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Homework Help: Vectors: Distance between 3D object and line

  1. Jan 30, 2010 #1
    1. The problem statement, all variables and given/known data
    a) Find the shortest distance between the surface A: (x+2)^2+(y-3)^2+(z-5)^2=9 and the line that passes by the points P0:(9,8,10) and P1:(16,6,14).

    b)Find the coordinates of a point on the line and a point on the surface that are nearest to each other.


    2. Relevant equations
    Surface is a sphere, centered around PC:(-2, 3, 5).

    Distance Line-Point = [tex] \frac {||P0P1 x P0PC||}{||POP1||}[/tex]


    3. The attempt at a solution
    I found the distance between the line and the center of the sphere, then substracted by the radius (3) of the sphere, to find a distance of approx. 7.355 units.

    However, how can I now find the Vector that defines the line of the shortest distance between the sphere and the line? Once I have the equation of that line, I can solve for b) by finding the intersects.

    I know I'm looking for a perpendicular line to the one that is defined by POP1, so that the scalar product must equal 0, however in 3D, there is an infinite answer of perpendicular lines.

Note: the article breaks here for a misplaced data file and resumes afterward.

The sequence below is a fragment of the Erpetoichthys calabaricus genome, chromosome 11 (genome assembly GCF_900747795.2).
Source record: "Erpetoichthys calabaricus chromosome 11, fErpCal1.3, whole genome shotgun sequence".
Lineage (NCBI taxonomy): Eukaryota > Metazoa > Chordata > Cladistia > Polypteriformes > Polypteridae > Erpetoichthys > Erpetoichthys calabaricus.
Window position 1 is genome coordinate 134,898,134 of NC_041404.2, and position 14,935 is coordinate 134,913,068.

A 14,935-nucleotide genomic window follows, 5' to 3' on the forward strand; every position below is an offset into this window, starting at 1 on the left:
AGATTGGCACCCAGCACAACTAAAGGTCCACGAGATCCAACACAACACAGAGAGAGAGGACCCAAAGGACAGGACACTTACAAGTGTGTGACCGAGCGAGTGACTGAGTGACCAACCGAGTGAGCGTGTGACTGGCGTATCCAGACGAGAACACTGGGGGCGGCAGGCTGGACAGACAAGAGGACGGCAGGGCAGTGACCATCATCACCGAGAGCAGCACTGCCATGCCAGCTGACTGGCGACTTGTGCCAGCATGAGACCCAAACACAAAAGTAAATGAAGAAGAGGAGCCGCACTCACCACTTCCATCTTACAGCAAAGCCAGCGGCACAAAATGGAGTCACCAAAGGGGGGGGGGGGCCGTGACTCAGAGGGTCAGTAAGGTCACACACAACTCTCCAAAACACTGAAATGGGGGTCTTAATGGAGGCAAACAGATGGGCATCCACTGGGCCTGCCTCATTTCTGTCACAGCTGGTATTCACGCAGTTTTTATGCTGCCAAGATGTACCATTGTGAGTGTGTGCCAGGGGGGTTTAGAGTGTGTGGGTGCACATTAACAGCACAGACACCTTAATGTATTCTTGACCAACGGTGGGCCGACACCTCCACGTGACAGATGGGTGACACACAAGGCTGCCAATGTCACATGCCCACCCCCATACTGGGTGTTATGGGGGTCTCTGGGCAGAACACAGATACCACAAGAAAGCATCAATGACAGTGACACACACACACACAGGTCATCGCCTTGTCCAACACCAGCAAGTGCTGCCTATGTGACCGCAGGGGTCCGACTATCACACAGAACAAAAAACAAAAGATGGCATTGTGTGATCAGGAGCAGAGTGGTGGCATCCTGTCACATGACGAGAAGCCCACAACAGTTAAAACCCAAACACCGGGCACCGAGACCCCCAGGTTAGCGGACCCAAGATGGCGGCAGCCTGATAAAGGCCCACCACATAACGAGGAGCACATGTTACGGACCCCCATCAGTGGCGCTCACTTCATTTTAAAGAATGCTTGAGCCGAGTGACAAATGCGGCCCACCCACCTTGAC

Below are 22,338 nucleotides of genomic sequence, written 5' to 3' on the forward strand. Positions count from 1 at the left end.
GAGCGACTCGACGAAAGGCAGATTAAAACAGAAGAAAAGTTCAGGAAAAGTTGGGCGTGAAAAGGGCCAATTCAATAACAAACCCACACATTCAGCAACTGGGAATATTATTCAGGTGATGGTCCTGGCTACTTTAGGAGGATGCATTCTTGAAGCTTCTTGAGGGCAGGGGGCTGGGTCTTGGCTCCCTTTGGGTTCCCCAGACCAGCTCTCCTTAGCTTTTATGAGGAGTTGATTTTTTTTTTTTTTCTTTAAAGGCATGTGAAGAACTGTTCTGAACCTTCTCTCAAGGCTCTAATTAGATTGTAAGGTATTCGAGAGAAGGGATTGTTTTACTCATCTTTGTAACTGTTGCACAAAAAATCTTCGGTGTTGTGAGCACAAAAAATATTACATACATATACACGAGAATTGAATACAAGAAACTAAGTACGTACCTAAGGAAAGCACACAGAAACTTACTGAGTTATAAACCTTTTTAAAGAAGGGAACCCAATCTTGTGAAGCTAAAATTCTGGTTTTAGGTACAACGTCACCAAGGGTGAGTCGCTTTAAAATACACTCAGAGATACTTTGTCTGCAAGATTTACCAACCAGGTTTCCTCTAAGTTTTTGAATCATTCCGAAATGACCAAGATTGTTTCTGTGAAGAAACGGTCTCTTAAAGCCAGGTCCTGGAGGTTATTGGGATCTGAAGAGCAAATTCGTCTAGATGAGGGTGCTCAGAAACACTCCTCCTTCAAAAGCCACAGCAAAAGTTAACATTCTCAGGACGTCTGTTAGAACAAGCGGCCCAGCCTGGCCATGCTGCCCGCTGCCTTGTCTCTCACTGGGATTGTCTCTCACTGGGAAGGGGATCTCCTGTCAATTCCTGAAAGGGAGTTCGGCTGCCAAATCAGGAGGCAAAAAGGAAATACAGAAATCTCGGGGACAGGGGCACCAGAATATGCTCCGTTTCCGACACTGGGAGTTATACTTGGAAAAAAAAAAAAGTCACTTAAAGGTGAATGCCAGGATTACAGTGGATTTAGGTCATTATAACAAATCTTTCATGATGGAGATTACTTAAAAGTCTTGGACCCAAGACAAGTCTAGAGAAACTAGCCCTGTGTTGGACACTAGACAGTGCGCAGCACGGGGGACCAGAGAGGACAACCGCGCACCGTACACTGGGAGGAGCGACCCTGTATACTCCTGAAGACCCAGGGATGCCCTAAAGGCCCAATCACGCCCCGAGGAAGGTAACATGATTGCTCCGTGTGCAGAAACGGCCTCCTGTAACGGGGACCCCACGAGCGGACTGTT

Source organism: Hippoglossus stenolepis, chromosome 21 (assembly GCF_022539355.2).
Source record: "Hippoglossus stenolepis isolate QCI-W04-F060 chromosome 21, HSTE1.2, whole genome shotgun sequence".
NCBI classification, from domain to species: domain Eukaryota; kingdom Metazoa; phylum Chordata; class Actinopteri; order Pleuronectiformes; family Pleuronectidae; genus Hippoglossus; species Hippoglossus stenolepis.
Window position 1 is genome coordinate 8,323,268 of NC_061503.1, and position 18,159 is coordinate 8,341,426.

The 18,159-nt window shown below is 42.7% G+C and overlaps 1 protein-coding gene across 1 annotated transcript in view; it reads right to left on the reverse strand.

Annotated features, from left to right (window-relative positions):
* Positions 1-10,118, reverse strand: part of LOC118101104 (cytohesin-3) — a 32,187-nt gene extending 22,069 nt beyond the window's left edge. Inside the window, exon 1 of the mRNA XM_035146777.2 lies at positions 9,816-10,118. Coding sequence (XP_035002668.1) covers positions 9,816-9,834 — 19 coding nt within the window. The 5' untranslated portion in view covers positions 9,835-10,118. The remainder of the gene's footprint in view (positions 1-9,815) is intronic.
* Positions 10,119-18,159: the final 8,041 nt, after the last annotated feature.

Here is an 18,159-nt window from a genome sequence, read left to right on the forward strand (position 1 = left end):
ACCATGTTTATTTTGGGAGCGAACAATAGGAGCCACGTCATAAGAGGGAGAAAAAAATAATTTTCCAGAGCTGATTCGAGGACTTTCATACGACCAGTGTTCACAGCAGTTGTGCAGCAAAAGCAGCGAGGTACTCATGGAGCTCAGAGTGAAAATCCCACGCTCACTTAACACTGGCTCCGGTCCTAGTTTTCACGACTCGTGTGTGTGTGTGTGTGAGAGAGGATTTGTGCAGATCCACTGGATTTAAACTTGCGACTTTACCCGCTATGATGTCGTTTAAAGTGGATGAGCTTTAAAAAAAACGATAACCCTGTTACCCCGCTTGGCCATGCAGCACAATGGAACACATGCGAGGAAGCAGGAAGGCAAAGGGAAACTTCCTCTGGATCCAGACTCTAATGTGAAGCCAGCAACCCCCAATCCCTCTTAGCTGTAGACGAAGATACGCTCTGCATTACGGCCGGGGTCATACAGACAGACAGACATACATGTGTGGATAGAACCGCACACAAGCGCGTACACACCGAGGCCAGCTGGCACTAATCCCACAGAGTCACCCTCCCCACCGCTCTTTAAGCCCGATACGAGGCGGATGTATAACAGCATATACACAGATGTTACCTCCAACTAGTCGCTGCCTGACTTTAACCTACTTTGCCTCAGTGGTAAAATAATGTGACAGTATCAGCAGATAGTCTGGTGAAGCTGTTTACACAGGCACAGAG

Thanks.
     
  2. jcsd
  3. Jan 31, 2010 #2

    HallsofIvy

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    Science Advisor

    You are looking for a line that is perpendicular to both given line and given sphere. Of course, any line perpendicular to a sphere lies along a diameter and passes through the center of the sphere.

    The line through P0:(9,8,10) and P1:(16,6,14) has "direction vector" <16- 9, 6- 8, 14- 10>= <7, -2, 4> and so has perpendicular plane [itex]7(x- x_0)- 2(y- y_0)+ 4(z- z_0)= 0[/itex] where [itex](x_0, y_0, z_0)[/itex] is any point in that plane. The plane we want must contain the center of the circle, (-2, 3, 5) and so is [itex]7(x+ 2)- 2(y- 3)+ 4(z- 5)= 0[/itex].

    Find the point where the given line crosses that plane and you will have the point where the perpendicular line touches the given line. Once you have that, find where the line through that point and (-2, 3, 5) crosses the sphere. The distance between those two points is the distance from sphere to line.
     
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